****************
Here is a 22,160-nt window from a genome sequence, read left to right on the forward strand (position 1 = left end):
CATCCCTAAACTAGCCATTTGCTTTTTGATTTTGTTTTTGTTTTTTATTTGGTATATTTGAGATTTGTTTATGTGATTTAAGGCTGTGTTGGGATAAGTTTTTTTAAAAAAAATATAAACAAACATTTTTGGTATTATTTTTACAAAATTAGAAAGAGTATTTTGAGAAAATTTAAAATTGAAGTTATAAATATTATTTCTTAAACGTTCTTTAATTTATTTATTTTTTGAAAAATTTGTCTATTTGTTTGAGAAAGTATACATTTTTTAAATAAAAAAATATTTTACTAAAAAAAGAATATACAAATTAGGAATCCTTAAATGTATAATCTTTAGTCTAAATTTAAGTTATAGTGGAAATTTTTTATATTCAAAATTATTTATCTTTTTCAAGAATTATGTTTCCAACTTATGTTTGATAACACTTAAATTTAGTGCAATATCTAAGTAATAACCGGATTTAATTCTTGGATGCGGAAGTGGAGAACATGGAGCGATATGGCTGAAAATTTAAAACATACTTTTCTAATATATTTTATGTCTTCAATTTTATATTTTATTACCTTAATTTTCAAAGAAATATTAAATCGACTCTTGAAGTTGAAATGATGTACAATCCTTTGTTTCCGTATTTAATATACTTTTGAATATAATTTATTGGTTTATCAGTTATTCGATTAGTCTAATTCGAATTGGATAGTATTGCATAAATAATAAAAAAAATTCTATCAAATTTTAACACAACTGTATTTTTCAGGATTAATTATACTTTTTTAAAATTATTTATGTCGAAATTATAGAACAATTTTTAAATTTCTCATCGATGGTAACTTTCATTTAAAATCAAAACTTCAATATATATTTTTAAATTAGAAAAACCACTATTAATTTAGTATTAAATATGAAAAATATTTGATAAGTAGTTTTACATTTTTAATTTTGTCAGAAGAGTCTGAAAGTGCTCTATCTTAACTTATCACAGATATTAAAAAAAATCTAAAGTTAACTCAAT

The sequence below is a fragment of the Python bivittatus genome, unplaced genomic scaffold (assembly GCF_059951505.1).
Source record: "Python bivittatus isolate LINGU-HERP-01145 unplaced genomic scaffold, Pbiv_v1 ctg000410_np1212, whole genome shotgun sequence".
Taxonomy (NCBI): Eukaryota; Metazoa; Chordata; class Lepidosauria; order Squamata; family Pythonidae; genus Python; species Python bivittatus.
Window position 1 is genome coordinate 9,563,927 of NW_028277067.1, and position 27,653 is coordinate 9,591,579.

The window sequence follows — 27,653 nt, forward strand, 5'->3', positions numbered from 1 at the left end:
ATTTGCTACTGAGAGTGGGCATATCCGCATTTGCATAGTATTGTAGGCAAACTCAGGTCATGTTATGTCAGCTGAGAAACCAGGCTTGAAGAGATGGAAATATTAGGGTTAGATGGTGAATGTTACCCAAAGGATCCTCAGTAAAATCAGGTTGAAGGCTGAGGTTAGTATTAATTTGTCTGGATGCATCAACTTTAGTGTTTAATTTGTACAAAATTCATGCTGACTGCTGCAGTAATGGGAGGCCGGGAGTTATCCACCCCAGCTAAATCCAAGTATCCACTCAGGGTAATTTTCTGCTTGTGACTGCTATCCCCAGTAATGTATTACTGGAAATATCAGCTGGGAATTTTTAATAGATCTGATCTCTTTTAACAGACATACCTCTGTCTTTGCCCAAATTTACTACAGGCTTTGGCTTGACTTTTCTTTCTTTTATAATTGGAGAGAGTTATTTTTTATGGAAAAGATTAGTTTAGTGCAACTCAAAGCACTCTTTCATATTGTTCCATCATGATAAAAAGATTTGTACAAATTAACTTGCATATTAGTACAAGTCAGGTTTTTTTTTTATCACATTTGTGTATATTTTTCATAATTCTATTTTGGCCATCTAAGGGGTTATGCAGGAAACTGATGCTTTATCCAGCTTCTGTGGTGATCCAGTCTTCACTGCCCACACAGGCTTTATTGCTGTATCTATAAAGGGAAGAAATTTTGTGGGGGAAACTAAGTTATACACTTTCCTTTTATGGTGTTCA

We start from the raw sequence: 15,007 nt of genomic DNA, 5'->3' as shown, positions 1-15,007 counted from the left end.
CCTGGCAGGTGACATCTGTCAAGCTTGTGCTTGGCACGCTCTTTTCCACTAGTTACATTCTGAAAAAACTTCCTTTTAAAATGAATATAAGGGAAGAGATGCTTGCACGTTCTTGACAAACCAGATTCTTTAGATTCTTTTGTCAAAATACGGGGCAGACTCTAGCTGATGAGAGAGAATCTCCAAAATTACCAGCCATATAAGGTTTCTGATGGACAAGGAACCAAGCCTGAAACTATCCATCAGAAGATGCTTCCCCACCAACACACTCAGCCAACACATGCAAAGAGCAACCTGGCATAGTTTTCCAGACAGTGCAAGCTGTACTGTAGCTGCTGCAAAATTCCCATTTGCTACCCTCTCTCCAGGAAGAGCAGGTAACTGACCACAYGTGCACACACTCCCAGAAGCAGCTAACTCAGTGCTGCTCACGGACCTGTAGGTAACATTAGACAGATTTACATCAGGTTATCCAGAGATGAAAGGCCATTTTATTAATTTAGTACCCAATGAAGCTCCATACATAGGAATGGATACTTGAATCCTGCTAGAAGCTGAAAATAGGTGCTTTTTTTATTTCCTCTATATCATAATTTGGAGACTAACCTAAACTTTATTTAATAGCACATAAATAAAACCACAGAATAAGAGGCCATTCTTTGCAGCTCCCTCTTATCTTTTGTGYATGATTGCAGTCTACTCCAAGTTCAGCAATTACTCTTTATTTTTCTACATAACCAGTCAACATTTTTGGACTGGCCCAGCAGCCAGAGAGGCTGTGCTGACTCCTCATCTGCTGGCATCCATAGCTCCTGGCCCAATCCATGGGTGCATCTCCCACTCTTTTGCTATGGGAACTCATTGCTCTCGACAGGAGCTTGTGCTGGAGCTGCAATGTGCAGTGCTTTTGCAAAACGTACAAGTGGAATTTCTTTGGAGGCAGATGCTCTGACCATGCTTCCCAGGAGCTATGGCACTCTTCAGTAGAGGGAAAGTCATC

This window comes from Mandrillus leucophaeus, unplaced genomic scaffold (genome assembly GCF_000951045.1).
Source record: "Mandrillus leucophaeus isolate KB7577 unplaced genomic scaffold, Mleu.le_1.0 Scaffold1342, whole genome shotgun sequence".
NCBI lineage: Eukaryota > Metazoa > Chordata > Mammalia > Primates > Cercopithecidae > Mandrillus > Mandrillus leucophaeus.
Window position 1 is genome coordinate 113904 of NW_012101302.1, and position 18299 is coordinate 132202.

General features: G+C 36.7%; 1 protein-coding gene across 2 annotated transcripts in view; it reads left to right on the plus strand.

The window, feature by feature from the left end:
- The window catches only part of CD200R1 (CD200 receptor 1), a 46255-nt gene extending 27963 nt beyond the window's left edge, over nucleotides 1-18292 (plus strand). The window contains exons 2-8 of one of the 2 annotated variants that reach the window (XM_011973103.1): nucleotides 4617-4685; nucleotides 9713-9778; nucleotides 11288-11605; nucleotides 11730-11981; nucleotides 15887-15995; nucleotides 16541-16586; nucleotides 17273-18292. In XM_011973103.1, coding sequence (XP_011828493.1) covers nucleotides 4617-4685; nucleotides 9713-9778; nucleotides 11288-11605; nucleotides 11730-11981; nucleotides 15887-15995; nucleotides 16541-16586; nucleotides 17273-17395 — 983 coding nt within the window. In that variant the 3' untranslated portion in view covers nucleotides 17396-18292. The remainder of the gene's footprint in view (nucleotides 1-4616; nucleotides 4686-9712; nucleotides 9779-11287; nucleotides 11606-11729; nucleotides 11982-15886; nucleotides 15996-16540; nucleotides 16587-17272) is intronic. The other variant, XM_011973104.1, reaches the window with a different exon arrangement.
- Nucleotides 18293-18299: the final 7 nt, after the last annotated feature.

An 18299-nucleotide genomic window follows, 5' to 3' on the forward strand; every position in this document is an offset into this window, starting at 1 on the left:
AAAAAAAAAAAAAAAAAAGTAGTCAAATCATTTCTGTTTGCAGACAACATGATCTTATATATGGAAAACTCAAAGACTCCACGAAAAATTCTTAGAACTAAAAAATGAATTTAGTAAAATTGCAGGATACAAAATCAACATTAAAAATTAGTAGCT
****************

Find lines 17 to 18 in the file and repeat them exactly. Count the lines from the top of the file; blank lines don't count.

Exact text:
- The window catches only part of CD200R1 (CD200 receptor 1), a 46255-nt gene extending 27963 nt beyond the window's left edge, over nucleotides 1-18292 (plus strand). The window contains exons 2-8 of one of the 2 annotated variants that reach the window (XM_011973103.1): nucleotides 4617-4685; nucleotides 9713-9778; nucleotides 11288-11605; nucleotides 11730-11981; nucleotides 15887-15995; nucleotides 16541-16586; nucleotides 17273-18292. In XM_011973103.1, coding sequence (XP_011828493.1) covers nucleotides 4617-4685; nucleotides 9713-9778; nucleotides 11288-11605; nucleotides 11730-11981; nucleotides 15887-15995; nucleotides 16541-16586; nucleotides 17273-17395 — 983 coding nt within the window. In that variant the 3' untranslated portion in view covers nucleotides 17396-18292. The remainder of the gene's footprint in view (nucleotides 1-4616; nucleotides 4686-9712; nucleotides 9779-11287; nucleotides 11606-11729; nucleotides 11982-15886; nucleotides 15996-16540; nucleotides 16587-17272) is intronic. The other variant, XM_011973104.1, reaches the window with a different exon arrangement.
- Nucleotides 18293-18299: the final 7 nt, after the last annotated feature.